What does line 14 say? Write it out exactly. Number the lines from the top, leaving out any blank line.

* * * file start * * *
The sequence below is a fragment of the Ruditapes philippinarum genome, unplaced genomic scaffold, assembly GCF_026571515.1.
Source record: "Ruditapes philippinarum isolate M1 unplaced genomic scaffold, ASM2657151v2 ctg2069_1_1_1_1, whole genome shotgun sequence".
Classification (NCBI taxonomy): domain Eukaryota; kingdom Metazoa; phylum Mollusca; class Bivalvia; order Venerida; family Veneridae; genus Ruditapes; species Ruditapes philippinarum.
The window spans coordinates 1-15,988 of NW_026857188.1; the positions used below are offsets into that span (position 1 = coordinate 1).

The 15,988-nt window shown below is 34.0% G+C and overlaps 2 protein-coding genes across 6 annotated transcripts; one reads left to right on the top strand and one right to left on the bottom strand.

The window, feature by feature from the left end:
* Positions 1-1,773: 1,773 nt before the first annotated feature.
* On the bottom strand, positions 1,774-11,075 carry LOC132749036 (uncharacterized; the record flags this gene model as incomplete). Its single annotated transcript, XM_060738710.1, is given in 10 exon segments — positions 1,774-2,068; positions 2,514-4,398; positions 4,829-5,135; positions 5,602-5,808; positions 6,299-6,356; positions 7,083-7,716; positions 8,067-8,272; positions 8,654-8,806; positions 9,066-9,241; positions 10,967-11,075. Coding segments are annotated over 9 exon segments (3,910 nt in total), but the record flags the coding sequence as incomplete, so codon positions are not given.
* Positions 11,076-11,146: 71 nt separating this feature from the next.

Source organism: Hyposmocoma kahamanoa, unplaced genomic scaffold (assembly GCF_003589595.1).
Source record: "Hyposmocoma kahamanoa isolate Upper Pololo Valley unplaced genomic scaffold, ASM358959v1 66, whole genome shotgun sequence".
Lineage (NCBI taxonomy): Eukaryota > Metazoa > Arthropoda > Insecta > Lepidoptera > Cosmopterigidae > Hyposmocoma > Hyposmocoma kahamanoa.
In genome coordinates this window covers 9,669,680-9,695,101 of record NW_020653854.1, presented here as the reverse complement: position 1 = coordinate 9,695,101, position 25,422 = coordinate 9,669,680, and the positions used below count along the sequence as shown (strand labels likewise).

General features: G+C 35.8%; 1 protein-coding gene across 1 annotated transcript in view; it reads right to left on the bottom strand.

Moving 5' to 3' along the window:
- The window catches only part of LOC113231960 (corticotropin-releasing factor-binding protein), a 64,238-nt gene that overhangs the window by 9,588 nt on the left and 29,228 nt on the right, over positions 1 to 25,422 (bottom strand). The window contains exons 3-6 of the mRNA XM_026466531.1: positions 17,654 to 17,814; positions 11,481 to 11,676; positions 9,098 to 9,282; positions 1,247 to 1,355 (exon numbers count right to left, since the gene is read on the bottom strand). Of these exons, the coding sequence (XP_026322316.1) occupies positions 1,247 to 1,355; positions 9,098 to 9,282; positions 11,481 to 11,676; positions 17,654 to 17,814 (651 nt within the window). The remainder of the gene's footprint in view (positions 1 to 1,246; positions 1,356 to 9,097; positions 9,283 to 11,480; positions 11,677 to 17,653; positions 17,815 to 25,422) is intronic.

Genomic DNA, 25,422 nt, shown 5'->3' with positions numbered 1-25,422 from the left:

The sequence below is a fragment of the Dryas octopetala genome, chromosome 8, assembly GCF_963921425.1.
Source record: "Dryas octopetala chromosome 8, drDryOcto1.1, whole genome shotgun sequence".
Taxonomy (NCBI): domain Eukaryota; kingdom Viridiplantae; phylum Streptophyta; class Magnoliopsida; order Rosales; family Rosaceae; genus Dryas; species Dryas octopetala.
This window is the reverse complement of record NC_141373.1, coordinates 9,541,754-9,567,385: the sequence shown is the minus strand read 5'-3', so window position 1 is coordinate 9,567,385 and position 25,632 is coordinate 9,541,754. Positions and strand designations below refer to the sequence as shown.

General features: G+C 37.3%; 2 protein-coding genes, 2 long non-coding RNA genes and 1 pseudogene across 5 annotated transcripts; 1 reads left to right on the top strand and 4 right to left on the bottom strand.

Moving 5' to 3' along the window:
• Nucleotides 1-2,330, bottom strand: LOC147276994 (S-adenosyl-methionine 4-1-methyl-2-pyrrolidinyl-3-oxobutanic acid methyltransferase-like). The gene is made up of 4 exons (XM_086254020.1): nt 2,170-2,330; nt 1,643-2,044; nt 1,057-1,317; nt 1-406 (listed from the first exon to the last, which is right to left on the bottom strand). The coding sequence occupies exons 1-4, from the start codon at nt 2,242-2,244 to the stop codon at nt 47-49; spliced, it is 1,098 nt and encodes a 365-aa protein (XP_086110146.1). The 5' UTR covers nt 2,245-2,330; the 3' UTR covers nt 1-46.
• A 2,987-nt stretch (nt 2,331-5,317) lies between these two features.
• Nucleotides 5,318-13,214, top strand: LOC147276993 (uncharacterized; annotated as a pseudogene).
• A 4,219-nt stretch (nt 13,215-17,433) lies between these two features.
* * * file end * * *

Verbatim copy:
General features: G+C 35.8%; 1 protein-coding gene across 1 annotated transcript in view; it reads right to left on the bottom strand.